Attorney General’s Office Takes Up Case on ASU Attack, Vows to Protect LGBTQ+ Community

The office met with community leaders on how it could protect LGBTQ+ people in the coming legislative session.

Attorney General’s Office Takes Up Case on ASU Attack, Vows to Protect LGBTQ+ Community
Kris Mayes speaking with attendees at an Attorney General candidate forum hosted by the Arizona Chamber of Commerce & Industry at the Arizona Commerce Authority in Phoenix, Arizona. (Photo by Gage Skidmore)

The Attorney General’s office has taken up an investigation looking into the attack on David Boyles, a queer ASU professor who was attacked by two people associated with Turning Point USA, a conservative group that has made anti-LGBTQ+ comments and homophobic remarks.

Arizona Deputy Attorney General Bill Mundell mentioned the office taking up the case during a meeting with a select group of community members within the state’s LGBTQ+ businesses and nonprofits, who met with the Attorney General’s office last week in an attempt to understand how it could help in combatting anti-LGBTQ+ legislation and hate-motivated behavior. 

Present at the meeting were Bridget Sharpe, the Arizona state director for the Human Rights Campaign, Gabe Hagen, co-owner of Brick Road Coffee in Tempe, and Mundell. LOOKOUT was also invited to join the conversation, and Executive Director Jake Hylton was present and made remarks. 

During the meeting, Mundell doubled down on previous statements and comments Attorney General Kris Mayes made regarding the LGBTQ+ community, including how the office was not defending the state’s position on banning transgender school girls from playing certain youth sports, Mayes’s position on trying to end the ban on gay men and trans people donating blood, and her statement denouncing the U.S. Supreme Court decision that allowed religious exemptions for private business owners from doing business with LGBTQ+ people.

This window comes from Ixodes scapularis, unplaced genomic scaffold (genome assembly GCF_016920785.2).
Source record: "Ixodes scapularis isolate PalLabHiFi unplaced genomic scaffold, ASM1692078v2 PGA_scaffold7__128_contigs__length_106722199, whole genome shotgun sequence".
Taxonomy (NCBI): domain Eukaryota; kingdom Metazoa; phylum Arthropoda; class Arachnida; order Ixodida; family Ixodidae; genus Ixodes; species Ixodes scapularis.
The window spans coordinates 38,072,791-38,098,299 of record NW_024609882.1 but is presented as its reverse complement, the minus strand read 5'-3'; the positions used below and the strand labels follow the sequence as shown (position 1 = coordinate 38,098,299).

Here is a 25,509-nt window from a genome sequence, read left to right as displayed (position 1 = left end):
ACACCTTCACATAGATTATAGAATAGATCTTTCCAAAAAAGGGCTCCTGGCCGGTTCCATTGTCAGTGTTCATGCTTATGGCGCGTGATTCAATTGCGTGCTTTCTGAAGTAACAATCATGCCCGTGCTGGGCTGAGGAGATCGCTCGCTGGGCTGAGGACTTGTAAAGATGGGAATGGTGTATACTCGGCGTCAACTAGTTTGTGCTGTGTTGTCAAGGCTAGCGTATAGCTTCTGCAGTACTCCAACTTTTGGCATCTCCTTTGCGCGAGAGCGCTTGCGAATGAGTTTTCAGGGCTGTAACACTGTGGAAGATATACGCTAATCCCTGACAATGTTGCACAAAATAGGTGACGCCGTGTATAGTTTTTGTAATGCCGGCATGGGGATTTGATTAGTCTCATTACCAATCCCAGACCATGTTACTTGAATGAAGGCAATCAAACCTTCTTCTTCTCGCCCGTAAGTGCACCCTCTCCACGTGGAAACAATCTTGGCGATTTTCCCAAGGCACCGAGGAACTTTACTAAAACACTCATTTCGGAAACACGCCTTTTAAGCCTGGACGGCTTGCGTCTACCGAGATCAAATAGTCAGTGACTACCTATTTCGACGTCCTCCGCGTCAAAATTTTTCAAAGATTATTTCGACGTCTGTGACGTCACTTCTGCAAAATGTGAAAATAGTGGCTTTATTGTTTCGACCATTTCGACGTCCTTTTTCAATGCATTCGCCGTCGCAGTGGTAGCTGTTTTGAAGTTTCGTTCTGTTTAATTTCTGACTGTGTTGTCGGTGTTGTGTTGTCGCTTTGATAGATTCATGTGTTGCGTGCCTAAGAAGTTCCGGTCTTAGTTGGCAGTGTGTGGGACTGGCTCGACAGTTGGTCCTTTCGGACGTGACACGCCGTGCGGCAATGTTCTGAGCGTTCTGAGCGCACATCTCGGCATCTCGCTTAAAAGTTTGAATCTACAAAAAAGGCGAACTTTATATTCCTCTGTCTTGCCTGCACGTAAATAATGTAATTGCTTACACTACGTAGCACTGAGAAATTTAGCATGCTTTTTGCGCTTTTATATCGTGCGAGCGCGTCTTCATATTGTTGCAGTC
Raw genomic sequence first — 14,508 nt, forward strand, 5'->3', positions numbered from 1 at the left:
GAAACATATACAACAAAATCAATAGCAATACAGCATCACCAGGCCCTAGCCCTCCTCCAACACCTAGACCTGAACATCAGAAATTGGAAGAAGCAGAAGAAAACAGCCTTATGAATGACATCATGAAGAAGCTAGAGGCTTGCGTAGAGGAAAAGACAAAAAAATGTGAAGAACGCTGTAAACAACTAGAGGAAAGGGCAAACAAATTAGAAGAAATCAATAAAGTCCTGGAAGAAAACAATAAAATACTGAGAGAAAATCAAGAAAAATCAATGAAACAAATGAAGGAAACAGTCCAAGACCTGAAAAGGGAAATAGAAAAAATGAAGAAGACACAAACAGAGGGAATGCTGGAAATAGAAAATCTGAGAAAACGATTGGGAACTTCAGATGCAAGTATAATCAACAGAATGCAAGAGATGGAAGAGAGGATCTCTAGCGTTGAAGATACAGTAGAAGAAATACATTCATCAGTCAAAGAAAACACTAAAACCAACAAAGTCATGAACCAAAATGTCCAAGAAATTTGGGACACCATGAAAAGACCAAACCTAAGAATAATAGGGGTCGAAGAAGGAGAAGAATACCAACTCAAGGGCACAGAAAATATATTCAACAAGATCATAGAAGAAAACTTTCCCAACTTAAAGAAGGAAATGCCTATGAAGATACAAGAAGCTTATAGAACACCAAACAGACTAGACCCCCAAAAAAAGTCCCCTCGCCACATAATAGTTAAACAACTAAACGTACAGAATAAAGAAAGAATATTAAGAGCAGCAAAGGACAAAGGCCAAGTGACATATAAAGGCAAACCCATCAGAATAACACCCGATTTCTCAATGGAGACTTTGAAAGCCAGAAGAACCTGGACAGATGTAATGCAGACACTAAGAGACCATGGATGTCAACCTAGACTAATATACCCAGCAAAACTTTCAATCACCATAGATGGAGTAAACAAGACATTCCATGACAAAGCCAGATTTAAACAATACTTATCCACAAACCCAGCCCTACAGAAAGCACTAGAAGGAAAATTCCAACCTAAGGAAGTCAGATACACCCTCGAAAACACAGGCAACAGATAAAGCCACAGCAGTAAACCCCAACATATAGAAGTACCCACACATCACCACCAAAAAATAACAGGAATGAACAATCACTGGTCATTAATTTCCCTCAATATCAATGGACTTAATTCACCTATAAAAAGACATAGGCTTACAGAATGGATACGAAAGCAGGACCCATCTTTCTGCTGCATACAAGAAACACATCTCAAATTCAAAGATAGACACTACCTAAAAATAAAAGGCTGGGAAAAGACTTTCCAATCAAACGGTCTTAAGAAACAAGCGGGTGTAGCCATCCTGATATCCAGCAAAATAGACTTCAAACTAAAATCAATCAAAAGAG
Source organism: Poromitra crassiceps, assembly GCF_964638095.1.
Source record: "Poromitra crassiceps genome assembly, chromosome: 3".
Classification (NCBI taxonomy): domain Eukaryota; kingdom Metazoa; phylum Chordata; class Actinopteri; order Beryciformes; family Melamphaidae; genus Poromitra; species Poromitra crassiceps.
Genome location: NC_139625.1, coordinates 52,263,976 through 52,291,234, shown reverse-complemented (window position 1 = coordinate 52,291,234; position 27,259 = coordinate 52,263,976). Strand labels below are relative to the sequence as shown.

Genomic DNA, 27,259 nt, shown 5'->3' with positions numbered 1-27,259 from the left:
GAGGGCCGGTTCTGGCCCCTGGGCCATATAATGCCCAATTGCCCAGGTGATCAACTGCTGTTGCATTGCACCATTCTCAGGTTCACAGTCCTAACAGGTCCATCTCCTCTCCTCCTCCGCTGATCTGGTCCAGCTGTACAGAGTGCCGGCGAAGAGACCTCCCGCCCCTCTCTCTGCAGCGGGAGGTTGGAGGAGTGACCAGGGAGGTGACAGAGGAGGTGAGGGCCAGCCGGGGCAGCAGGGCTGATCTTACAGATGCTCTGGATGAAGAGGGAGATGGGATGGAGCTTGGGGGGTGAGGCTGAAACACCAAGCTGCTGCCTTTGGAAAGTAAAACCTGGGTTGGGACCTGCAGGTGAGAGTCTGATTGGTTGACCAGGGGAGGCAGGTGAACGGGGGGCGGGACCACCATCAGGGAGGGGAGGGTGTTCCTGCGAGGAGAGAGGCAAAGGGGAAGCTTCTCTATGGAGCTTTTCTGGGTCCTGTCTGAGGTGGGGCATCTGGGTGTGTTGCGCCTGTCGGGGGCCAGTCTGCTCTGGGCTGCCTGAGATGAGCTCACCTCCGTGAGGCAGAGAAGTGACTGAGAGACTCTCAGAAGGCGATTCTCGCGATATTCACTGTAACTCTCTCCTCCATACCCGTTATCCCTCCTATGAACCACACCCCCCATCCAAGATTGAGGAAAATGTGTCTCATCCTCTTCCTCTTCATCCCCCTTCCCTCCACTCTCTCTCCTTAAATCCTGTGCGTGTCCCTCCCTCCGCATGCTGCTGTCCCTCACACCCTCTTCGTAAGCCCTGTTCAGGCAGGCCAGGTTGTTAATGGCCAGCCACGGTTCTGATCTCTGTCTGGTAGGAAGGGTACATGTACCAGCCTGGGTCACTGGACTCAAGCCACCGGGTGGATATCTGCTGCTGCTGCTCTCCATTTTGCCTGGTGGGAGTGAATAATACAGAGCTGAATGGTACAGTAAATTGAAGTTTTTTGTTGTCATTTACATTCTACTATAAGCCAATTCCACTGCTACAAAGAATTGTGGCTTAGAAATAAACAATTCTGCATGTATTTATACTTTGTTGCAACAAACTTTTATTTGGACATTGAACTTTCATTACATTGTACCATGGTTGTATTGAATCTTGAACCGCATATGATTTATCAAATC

Mundell said that the Attorney General’s Civil Rights Division was taking on the investigation into Bowles’s attack, but he wouldn’t explain as to why the state office took the case opposed to the county attorney.  

Hagen noted that his business, which is one of the few queer community spaces in the East Valley, has been the target of several far-right attacks, and was worried about how the office would be responding to the prospect of more attacks in the future. This past year, his business received a bomb threat for hosting a drag story hour for children, where members of far-right militias showed up. 

Mundell said that the civil rights office would investigate all identity-related hate crimes as prospective cases, and urged people to come forward and file a complaint with the civil rights office. Complaints can be made here.

He also noted that investigations into cases can take years, and was sympathetic to complaints from the community that the office hasn’t been as active as it could be in regards to discriminatory actions and possible hate crimes. 

In regards to the next legislative session, which many LGBTQ+ political leaders expect to be just as divided as last year with multiple anti-trans and anti-LGBTQ+ bills passed by both the house and senate, he said that in the event that districts enact their own rules that go against the state’s anti-discrimination law prohibiting discrimination based on sex, sexual orientation, and gender identity, Mayes’s office could be in a position to enact her own opinions that could force municipalities to reverse their decisions. 

In Cottonwood, for example, local elected leaders recently floated a local ordinance that would ban drag in public spaces, making it possibly illegal for trans people to exist publicly. Mundell wouldn’t commit to Mayes intervening in that scenario, but said that the situation would warrant the attorney general’s attention. 

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